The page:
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Helping students find credible sources online is an essential ELA skill that transfers easily into other subjects.

Helping Students Find Credible Source in Online Research

Have you noticed that your middle and high school students are glued to their phones? We live in an age of information, which means that media literacy is a more important skill for young people to practice than ever before. Helping students find credible sources and evaluate what makes a source trustworthy can prevent misinformation, and strengthen research skills in all subject areas. 

As ELA teachers, I believe we have an important role to play in helping students assess the credibility of sources and develop media literacy skills. This also includes teaching the steps students can take to avoid bias and confirm whether or not the information they find online is reliable.

If you’re wondering how to begin, here are my favorite lesson ideas and resources for helping middle school students find credible sources.

Helping students find credible sources can be challenging, but the Credible Sources resource has everything you need to teach this essential skill.

Spaghetti Harvest

I like to begin my lesson on how to find credible sources by sharing a video of an old BBC April Fool’s prank. The “Spaghetti Harvest” mini-documentary, which first aired in the late 1950s, is widely believed to be one of the first April Fool’s jokes ever broadcast on television. In the video, which appears to be a news clip narrated by a reputable journalist of the time, “spaghetti farmers” in Switzerland are shown “harvesting” the annual crop of spaghetti from bushes in a field.

While the concept is very silly, there are lots of things about the video that appear to be legitimate, including images of Swiss families sitting down together to share a meal of “freshly-picked” spaghetti! I think this video is the perfect springboard to discuss the importance of finding credible sources with students. In addition to asking students what they found believable (and unbelievable) about the “spaghetti harvest,” I also find it useful to have them see if they can pinpoint the moment where they began to realize it wasn’t true.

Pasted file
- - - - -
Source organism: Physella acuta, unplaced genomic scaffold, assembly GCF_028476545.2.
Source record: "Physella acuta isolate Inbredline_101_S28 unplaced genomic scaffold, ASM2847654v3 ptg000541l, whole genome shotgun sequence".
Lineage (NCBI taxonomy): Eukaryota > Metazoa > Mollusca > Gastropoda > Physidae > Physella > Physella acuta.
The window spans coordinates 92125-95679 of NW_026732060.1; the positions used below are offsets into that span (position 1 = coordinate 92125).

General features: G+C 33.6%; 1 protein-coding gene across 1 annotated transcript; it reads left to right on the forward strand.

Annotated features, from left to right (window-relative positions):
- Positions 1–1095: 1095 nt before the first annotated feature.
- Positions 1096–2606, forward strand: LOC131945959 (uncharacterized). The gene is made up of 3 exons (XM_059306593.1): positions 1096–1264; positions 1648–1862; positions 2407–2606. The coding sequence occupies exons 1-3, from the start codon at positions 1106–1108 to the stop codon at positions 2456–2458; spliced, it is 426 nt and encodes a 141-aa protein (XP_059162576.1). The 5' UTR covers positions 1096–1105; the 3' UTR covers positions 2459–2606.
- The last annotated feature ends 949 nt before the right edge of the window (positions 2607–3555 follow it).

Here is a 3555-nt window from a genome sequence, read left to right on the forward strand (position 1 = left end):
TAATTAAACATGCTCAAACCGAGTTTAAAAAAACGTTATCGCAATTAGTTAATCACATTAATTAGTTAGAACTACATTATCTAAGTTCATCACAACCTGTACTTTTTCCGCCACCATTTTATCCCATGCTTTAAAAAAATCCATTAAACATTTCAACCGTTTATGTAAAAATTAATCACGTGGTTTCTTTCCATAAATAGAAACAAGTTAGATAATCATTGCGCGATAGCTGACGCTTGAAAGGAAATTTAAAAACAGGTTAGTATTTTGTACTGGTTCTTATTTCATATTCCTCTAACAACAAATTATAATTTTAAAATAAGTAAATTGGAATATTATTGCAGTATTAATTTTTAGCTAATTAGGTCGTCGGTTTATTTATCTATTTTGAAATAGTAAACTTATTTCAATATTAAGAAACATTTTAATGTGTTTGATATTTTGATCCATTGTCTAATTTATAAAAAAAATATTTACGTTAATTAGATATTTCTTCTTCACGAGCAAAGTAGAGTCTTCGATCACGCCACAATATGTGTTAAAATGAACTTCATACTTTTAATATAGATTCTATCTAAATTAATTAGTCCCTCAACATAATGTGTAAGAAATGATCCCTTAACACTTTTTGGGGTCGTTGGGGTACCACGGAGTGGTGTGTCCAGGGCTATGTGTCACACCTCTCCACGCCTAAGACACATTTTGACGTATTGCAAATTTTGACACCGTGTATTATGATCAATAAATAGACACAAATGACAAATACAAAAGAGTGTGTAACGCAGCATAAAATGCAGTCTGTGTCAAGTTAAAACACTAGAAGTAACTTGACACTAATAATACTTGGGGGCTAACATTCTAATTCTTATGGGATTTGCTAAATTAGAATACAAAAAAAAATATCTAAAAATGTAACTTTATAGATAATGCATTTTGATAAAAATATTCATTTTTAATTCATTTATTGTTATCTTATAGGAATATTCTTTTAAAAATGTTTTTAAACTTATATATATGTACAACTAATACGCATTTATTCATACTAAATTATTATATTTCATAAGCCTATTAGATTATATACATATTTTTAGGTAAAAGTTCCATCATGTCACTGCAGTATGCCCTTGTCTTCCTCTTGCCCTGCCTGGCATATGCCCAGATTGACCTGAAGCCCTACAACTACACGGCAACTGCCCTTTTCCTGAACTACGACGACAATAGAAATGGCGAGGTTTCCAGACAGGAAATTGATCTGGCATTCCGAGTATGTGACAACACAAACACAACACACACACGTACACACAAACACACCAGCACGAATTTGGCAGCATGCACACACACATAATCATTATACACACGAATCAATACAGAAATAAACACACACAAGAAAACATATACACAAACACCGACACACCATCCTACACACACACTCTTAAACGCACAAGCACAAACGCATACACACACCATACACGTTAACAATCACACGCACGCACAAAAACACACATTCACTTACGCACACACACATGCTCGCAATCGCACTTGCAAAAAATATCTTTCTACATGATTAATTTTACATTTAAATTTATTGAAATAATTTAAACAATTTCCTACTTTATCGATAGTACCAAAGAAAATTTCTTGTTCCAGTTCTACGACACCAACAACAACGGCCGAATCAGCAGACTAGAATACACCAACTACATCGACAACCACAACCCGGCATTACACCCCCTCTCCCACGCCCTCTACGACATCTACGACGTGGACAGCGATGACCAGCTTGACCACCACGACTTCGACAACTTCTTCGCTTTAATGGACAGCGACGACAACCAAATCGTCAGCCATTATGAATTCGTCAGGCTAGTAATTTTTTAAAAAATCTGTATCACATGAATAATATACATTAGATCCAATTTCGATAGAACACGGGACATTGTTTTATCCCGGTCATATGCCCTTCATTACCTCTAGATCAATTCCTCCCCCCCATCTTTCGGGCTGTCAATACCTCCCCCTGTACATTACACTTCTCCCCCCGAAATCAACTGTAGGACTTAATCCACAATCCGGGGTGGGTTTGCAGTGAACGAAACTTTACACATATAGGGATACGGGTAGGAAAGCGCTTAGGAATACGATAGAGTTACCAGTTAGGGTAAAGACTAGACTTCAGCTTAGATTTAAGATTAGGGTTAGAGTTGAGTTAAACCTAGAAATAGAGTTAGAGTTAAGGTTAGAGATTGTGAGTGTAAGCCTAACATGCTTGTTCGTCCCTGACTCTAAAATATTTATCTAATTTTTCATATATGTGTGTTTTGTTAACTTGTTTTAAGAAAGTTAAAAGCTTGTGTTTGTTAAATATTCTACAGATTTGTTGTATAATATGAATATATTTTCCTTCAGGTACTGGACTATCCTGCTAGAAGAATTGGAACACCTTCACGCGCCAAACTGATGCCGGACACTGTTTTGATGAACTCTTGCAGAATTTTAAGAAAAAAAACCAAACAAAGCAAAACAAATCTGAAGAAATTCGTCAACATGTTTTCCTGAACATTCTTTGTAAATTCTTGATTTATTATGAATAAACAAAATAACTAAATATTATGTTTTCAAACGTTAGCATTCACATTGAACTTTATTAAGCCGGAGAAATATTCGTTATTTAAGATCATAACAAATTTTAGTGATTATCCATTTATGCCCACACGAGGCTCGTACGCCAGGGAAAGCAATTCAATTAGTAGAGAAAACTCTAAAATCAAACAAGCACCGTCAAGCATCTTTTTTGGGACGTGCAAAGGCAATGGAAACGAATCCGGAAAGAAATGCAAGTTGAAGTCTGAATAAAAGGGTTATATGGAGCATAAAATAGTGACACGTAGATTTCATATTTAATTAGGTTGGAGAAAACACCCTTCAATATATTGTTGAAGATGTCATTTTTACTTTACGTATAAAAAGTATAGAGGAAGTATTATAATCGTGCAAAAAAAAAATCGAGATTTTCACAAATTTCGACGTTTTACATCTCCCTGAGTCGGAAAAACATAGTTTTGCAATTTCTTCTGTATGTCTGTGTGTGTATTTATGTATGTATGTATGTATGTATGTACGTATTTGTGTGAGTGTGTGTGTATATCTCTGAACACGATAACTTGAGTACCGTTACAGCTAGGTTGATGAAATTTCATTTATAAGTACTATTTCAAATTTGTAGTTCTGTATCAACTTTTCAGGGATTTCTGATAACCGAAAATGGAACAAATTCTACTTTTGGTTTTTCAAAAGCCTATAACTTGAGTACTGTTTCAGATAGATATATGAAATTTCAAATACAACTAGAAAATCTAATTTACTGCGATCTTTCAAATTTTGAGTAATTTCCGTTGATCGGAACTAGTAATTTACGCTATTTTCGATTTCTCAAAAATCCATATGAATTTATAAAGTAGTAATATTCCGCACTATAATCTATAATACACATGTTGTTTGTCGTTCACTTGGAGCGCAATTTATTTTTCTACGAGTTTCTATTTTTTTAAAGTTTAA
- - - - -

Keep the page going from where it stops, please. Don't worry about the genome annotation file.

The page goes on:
Age of Information

From here, I like to share some details about the age of information we live in. Of course, this includes the downsides of having access to too much information! Using the prepared slides as a guide, I explain that we are just a few keystrokes away from all sorts of knowledge that we might look for – everything from skateboarding tricks to training a puppy! But with so much information out there, it can be tricky for students to know how to find credible sources. The long and the short of it is that sometimes, we don’t know what to believe!

With this in mind, it’s useful to caution students about falling into the trap of misinformation or taking everything they read online at face value! However, with a combination of critical thinking skills and an understanding of legitimate websites, helping students find credible sources is possible!

Explaining the pros and cons of living in the age of information helps students understand the importance of evaluating credibility.

Where to Find Credible Sources

It can be helpful to share a few legitimate sources of information with students, so they always have a baseline of where to start a search! I like referring to digital encyclopedias (and if your school library has a set of physical encyclopedias, this can also be a great place to start!), like the Encyclopedia Britannica. Supporting students as they navigate online newspapers like the New York Times or databases of scholarly, peer-reviewed journals can also start them off on the right track.